The Customs and Border Protection (CBP) encountered over 180,000 migrants trying to get into the U.S. through the southern border in May, the agency announced on Wednesday. This serves as the latest sign that a persistent migrant crisis is happening at the southern border.
CBP reported 180,034 migrant encounters along the border in May – an increase from 178,000 in April and 173,000 in March. These are all record-high numbers recorded in recent years.
The numbers recorded seem to be even more staggering when compared to previous years. In May 2020, only over 23,000 migrant encounters took place, while May 2019 only saw 144,000 encounters.
Migrant Border Crisis Overwhelms Officials
This influx in migration has managed to overwhelm border officials. This led to the Biden administration swiftly trying to set up facilities that would accommodate them. The current administration has also let migrant family units into the country. It does so often even without court dates because Mexico refuses to take back families with young minors.
CBP also noted that they expelled many of the encounters they reported via Title 42 public health protections due to the coronavirus pandemic. Of the 180,000 encounters, CBP expelled 112,302 via Title 42. Many of these encounters are single adults. The agency also noted that Title 42 expulsions may have caused more encounters as these people would have several attempts to get in.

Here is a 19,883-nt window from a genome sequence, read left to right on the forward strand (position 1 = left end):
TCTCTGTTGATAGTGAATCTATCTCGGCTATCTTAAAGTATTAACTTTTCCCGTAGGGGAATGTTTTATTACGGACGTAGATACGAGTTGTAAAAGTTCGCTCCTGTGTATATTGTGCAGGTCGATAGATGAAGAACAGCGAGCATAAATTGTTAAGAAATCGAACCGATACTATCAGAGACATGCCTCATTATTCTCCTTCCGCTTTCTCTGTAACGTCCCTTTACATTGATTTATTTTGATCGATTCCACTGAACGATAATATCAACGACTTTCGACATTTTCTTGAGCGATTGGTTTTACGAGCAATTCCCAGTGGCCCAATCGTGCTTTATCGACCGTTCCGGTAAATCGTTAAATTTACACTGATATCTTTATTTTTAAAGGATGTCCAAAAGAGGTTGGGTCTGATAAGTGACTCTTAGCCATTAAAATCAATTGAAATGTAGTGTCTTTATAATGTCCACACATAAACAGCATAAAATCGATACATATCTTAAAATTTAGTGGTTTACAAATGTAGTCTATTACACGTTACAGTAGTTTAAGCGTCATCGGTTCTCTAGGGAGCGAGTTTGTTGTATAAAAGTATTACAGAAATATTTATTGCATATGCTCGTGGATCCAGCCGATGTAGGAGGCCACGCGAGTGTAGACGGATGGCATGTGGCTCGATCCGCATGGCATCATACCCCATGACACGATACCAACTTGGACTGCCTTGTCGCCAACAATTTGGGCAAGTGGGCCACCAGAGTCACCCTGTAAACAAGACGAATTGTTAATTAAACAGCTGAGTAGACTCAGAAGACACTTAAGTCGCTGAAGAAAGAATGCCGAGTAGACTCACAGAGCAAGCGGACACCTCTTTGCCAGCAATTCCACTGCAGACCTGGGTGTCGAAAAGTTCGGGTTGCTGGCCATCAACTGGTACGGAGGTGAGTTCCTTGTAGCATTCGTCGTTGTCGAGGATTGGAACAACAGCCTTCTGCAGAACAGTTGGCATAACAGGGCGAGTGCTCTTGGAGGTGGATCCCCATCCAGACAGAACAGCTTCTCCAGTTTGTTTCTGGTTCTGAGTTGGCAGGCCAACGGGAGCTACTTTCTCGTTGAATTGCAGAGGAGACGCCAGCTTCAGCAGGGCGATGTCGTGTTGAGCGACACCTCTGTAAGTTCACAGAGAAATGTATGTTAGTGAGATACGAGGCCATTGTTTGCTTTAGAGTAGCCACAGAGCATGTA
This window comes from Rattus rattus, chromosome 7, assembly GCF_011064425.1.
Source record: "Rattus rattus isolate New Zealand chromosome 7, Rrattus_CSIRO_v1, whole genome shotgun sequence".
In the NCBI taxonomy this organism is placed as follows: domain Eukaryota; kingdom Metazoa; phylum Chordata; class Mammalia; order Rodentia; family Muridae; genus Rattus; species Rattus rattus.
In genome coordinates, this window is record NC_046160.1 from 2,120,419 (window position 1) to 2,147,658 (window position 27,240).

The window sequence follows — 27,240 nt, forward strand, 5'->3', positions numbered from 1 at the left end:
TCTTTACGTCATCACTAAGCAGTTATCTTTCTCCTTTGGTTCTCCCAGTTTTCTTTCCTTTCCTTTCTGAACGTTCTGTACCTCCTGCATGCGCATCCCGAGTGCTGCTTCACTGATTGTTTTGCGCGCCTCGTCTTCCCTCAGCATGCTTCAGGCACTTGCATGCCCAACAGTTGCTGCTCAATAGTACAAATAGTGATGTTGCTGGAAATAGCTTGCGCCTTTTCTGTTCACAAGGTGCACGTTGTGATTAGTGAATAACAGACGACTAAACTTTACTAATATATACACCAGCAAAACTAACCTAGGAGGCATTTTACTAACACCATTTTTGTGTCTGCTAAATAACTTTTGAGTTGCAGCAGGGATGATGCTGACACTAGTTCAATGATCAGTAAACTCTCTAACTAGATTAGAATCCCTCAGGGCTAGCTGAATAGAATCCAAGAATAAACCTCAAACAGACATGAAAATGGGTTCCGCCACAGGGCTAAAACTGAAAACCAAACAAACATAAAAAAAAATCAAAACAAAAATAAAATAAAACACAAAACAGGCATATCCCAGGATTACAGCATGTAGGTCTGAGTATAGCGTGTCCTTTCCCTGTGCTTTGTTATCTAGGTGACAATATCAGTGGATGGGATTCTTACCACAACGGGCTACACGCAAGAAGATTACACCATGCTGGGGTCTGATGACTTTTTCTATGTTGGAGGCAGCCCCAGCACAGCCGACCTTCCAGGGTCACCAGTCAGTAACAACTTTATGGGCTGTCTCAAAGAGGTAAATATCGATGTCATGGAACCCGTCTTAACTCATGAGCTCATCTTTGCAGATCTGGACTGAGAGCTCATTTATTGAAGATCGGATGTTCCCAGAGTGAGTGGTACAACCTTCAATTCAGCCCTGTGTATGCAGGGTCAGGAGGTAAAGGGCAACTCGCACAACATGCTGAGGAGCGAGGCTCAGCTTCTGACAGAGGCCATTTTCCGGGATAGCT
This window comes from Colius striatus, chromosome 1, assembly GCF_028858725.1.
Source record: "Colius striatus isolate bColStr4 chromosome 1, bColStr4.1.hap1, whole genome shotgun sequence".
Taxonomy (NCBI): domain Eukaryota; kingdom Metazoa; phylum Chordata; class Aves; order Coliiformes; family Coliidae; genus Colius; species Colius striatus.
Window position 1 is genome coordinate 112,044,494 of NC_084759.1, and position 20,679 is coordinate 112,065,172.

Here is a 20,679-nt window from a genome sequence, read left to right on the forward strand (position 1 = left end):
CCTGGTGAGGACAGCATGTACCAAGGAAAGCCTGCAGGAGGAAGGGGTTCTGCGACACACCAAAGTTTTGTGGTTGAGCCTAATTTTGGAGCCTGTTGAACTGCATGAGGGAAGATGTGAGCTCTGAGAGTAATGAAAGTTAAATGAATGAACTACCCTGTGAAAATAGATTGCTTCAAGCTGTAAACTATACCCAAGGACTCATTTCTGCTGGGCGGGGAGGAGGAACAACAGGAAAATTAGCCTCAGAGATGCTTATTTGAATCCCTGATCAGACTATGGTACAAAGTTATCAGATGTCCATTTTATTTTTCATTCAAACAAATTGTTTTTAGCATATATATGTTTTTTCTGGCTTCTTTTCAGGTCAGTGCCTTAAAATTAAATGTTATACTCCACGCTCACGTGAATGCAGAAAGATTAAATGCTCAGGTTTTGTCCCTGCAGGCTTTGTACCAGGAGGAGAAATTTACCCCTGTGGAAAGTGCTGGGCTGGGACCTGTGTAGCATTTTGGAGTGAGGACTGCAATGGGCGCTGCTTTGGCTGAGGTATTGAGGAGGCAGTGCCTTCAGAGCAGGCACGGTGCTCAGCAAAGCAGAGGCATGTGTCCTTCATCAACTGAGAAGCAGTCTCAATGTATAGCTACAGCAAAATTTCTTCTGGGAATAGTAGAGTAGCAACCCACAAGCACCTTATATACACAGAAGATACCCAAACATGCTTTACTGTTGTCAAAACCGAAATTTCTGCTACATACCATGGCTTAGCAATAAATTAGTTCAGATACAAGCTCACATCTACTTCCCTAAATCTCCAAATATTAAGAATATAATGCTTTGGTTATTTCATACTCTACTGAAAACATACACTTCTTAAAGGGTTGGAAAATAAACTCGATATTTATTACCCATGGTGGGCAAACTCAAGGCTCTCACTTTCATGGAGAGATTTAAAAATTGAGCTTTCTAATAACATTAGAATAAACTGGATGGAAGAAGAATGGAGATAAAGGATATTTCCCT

The number of unaccompanied minors from Northern Triangle countries decreased by 23% in May. Although, the count remains very high at 10,765. The current administration said emptying Border Patrol facilities for unaccompanied minors caused the success. It sent the minors to facilities run by Health and Human Services instead.
The Biden administration is under heavy scrutiny for the way it is handling the border crisis. Critics blamed the rescinding of Trump-era policies, including the Migrant Protection Protocols, and the border wall construction, for the significant surge in numbers.
However, the administration had pushed back on the said claim, blaming “root causes” of the crisis in Central America instead. These “root causes” include poverty, corruption, violence, and even climate change.